A joyful heart is good medicine, but a crushed spirit dries up the bones. Proverbs 17:22 ESV
There was a man who had been trying to lose weight, although he had been doing more ‘hardly working’ than ‘working hard.’ He went in to weigh himself on the scale and his wife peered in to check on him. As he stepped on the scale he took a deep breathe and sucked his belly in as far as he could. His wife asked “Why are you doing that? It’s not going to help.” He replied “Sure it will, now I will be able to see the numbers!”
Thanks to my oldest son who is a prankster and jokester for this joke.
What does it take to make you laugh? Are you so serious that you get offended and defensive by a tease or find it hard to get the punch line of a joke? Do you complain a lot? Do you find it hard to see the humor is everyday life and take yourself seriously?
If so you may want to lighten up for your health. So far research is showing that laughter is good for your health. Here’s what can happen when you laugh:
- Stress Management: Stress hormones like cortisol and adrenaline are reduced and health boosting hormones like endorphines and anti-body producing cells are increased promoting immunity and lessening the physical effects of stress.
- Perspective Shift: When you lighten the mood it is easier to see things in a positive light. The glass becomes half full rather than half empty, the sky is partly sunny rather than partly cloudy.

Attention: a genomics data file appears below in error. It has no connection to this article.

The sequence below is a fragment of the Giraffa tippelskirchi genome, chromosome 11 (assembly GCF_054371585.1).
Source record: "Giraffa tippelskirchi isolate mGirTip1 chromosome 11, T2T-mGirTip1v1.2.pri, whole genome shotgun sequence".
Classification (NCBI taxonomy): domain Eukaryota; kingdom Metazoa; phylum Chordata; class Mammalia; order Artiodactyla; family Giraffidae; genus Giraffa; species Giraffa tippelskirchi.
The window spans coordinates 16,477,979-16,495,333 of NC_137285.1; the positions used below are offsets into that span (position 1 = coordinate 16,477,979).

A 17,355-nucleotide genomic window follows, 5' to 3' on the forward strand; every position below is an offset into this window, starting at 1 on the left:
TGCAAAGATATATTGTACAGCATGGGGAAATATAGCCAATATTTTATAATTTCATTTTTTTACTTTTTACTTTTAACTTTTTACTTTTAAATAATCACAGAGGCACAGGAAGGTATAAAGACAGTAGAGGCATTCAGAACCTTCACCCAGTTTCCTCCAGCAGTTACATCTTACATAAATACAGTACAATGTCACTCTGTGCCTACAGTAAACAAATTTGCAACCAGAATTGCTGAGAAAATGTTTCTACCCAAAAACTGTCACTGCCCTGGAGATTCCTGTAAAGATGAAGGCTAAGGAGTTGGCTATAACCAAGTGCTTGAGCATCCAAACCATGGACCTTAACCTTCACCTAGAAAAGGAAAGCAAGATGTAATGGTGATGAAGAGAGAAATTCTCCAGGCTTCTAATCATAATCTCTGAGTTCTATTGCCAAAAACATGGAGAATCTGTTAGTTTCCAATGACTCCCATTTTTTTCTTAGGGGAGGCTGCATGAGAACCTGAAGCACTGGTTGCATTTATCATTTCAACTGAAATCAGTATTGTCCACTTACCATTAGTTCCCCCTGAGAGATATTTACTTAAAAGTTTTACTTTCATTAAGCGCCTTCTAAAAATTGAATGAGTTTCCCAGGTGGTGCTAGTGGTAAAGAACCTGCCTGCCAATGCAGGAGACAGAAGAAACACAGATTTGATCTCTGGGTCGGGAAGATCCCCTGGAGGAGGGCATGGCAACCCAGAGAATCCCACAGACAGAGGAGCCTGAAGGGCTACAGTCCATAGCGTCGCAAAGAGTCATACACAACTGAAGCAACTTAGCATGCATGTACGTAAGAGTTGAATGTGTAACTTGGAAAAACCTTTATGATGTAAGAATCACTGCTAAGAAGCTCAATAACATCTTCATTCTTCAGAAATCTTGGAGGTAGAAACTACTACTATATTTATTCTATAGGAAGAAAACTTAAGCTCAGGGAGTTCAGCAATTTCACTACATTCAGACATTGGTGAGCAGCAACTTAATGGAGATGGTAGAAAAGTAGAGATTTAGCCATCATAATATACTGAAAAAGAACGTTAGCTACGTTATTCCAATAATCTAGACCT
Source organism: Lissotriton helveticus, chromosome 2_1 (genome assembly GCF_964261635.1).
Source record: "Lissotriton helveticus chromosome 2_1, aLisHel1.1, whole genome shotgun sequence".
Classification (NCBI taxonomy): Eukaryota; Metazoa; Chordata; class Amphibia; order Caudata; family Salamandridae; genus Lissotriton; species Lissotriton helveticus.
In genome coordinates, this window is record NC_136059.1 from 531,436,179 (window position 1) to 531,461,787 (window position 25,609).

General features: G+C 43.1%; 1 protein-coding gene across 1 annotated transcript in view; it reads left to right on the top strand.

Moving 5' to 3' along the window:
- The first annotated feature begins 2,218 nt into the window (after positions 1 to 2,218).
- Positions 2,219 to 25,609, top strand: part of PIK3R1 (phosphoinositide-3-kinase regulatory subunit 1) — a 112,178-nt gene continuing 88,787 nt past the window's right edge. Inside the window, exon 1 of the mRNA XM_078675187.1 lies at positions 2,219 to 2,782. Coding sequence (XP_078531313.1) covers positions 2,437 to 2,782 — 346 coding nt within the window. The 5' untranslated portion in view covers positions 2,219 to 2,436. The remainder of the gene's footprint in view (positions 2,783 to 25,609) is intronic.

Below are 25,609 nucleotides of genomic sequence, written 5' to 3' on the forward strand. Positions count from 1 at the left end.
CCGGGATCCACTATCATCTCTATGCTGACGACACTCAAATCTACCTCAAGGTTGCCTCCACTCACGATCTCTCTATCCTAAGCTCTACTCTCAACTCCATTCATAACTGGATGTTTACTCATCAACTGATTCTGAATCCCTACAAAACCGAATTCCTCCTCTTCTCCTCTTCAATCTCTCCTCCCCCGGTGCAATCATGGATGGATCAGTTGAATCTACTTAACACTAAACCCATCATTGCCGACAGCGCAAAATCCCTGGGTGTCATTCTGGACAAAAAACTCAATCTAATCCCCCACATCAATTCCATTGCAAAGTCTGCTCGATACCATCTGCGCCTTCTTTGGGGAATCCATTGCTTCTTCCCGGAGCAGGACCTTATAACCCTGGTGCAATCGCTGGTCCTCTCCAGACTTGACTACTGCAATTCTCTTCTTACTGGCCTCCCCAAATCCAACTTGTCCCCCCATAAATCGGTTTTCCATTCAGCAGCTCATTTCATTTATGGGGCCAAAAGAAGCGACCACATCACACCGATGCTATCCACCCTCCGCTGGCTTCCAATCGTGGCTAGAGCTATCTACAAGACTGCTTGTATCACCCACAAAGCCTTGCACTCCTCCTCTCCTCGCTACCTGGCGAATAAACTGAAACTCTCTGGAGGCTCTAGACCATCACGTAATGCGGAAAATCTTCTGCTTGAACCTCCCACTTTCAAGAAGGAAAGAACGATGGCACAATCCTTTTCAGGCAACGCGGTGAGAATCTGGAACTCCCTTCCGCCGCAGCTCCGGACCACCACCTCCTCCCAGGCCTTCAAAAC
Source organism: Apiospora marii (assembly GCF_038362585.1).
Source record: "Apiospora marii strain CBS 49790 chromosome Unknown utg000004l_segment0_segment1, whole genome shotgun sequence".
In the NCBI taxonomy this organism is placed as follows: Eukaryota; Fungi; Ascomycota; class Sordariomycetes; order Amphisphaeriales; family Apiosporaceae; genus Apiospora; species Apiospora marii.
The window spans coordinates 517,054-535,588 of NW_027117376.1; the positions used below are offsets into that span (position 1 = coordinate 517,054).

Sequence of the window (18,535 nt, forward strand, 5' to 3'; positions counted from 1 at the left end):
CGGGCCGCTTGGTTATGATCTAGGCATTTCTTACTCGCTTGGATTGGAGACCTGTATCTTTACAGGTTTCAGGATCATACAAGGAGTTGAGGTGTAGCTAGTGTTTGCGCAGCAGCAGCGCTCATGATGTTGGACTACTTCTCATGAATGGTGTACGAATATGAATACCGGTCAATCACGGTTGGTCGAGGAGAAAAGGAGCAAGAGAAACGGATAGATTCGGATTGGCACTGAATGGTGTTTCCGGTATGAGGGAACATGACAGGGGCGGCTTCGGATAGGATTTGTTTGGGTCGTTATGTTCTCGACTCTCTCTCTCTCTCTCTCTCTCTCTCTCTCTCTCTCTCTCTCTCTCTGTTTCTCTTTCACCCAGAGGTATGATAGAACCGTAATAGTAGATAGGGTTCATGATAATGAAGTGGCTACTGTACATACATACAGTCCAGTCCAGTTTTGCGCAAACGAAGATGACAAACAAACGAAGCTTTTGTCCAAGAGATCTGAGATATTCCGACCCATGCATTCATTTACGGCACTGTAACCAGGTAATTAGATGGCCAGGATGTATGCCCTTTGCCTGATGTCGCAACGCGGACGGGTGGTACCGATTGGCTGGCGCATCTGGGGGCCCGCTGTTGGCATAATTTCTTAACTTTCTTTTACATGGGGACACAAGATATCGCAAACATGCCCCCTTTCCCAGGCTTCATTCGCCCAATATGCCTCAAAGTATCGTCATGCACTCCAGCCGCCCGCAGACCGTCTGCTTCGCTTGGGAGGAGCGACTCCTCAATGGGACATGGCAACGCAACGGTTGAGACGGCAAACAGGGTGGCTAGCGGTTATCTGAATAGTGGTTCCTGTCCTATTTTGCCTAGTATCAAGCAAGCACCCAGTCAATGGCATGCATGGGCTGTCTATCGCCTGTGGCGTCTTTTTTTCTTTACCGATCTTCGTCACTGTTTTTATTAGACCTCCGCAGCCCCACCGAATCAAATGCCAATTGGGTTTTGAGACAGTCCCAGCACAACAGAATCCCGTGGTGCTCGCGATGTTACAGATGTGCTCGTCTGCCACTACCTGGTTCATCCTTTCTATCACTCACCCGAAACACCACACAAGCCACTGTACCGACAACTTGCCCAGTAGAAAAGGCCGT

- Ab Work: If you laugh hard enough those abs get engaged and start contracting. This is good news since physical activity is cumulative even this little bit will count!
- Socially Contagious: When you smile or laugh, it lifts the mood of those around you. Think about it, who would you rather be around the before or after grinch? We are drawn to the happy people in our lives so let’s be one of them.
At times I know I can get into lemon mode and when I hear the kids or my husband calling me the grinch I know I am being a sour puss. The grinch is our cue to each other to lighten up.
My Dad taught me that life is too short to not enjoy it and make the most of it. I was blessed to grow up in a big extended family where smiles and laughter came in generous portions and we didn’t always take ourselves too seriously. We have a few comedians and practical jokers that kept us going and still do. Who knew that studies would start showing that it’s good for our health too!
- Wash collards, remove stalks and stack 4 to 5 leaves. Roll them up and slice into strips, approximately ¼ inch wide.
- Bring 2 to 3 cups of broth to a boil in a sauce pan with a lid. Add collards, cover, and cook over high heat for 8 to 10 minutes, stirring occasionally.
- While greens are cooking, in a large skillet or cast-iron pan, heat oil over medium heat. Add onions and sauté for 5-7 minutes, until golden and sweet. Take care not to burn. Add garlic and sauté for another 2 to 3 minutes, until golden
- Check on the greens while onions are cooking. The greens are cooked when they are tender but still Bright green. Drain in colander and set aside.
- Add cooked greens to onions and garlic. Cook for another 1 to 2 minutes to heat through. Serve hot, drizzled with additional olive oil or apple cider vinegar if you dare and seasoned with a little sea salt and pepper to taste.